The U.S. will continue to need crude from Canada’s oil sands because rising production from its shale formations is too expensive to maintain.
Increased crude output from U.S. shale isn’t “sustainable production,” Mike Tims, chairman of Canadian investment bank Peters & Co., said yesterday at a Bloomberg energy forum in Calgary. Producers need to invest too much to sustain production from wells in the Bakken and Permian basins, which falls as much as 70 percent in the first year, Tims said.
“The optimism about additions to the U.S. oil production needs to be tempered a little bit,” Tims said.
Oil-sands capital spending fell 10 percent last year to C$20.4 billion ($20 billion), as some Canadian producers cut budgets amid competition from lower-cost oil supplies in U.S. shale basins, Alberta energy regulators said in a report last month. Production from the Bakken Shale in North Dakota has more than doubled from 2011 through April to 727,150 barrels a day, according to the North Dakota Industrial Commission.
The U.S., the world’s largest economy, will probably never be able to meet its own supply needs, said Chris Seasons, president of Devon Energy Corp. (DVN)’s Canadian division. Devon produced 8.5 million barrels of crude from Canada in the first quarter, including from its Jackfish oil-sands project.
“They’re still importing a lot of oil and my view is I don’t see U.S. oil self-sufficiency, perhaps, ever,” Seasons said on the panel.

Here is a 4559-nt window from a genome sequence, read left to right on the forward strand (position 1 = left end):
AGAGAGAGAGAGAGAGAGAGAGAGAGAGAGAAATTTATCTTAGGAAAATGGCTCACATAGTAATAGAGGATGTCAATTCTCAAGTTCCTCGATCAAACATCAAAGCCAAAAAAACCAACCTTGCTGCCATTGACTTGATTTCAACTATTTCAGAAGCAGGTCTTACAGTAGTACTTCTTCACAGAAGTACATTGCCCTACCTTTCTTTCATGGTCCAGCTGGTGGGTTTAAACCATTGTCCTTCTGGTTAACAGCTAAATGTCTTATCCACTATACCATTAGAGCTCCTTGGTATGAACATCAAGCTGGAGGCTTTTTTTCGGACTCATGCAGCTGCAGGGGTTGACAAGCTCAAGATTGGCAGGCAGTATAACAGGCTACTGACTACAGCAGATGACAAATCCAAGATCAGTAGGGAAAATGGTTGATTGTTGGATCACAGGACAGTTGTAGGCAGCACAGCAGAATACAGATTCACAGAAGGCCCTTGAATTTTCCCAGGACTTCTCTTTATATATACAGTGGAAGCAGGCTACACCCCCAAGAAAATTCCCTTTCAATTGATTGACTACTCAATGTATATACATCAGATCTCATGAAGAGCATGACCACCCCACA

Canadian oil producers are being paid less for their crude than global prices, as proposed pipelines to the continent’s coasts are delayed amid rising North American supplies. Canada’s crude output will more than double to 6.7 million barrels a day by 2030, provided new export conduits are built, according to the Canadian Association of Petroleum Producers.
Seasons put U.S. approval at 90 percent for TransCanada Corp. (TRP)’s proposed $5.3 billion Keystone XL pipeline that would deliver oil-sands crude to Gulf Coast refineries. Tims also said the project will probably proceed, though he estimated the risk of rejection is higher because it’s a political decision.
Beyond the next five years, challenging economics will threaten oil-sands spending more than lack of transportation as costs rise, Seasons said.
“While oil prices have gone from that $18 to $19 range where they sat for decades to today’s price of $98 a barrel, the economics haven’t really changed” since 1998, Seasons said.